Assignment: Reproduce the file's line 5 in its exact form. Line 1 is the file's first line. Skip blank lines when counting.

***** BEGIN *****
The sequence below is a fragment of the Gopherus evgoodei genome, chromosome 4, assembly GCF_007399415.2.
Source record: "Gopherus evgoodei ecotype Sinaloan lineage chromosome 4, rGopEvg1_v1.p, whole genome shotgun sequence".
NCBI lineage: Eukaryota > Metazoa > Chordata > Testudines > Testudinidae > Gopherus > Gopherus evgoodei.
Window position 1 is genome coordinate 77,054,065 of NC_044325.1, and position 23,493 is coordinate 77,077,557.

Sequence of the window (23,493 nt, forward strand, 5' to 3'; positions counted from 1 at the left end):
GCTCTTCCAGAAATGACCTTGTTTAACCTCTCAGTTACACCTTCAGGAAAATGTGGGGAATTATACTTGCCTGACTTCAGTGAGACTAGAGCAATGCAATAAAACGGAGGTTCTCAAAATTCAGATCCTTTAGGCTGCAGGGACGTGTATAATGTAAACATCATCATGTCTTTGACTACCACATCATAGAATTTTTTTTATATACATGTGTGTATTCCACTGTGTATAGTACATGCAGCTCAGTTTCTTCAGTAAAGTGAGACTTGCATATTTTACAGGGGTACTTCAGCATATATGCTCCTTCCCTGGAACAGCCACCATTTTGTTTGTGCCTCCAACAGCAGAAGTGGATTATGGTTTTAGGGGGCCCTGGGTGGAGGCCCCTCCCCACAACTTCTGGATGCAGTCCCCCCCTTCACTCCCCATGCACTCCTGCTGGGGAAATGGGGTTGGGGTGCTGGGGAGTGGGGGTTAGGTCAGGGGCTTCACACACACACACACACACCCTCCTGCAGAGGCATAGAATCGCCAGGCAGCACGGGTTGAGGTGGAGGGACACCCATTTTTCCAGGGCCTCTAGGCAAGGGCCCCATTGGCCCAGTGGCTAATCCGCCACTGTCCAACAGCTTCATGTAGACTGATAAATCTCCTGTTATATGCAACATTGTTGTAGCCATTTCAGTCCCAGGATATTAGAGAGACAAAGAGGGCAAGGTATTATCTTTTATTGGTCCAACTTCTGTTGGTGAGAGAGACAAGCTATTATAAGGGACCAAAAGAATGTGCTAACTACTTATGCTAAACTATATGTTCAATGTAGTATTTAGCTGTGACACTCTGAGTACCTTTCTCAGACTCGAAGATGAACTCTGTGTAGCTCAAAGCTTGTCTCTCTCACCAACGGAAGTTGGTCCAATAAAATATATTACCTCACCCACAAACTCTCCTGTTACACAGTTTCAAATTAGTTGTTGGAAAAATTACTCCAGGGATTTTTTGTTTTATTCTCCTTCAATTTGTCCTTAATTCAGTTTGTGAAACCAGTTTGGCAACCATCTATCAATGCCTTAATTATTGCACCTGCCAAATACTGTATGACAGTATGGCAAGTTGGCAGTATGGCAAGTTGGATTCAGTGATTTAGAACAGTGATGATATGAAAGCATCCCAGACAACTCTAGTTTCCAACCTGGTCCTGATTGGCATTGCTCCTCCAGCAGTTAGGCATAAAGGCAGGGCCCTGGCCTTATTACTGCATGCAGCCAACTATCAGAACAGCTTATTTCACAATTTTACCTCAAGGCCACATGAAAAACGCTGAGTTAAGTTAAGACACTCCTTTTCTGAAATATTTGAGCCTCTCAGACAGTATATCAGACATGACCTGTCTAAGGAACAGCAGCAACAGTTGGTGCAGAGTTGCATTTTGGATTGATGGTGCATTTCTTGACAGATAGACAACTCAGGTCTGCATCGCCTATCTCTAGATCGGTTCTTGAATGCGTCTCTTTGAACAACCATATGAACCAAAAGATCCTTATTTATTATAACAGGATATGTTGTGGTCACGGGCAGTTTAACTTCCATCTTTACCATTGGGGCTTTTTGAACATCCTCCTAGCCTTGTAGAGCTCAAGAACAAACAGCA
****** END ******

Sequence of the window (23,493 nt, forward strand, 5' to 3'; positions counted from 1 at the left end):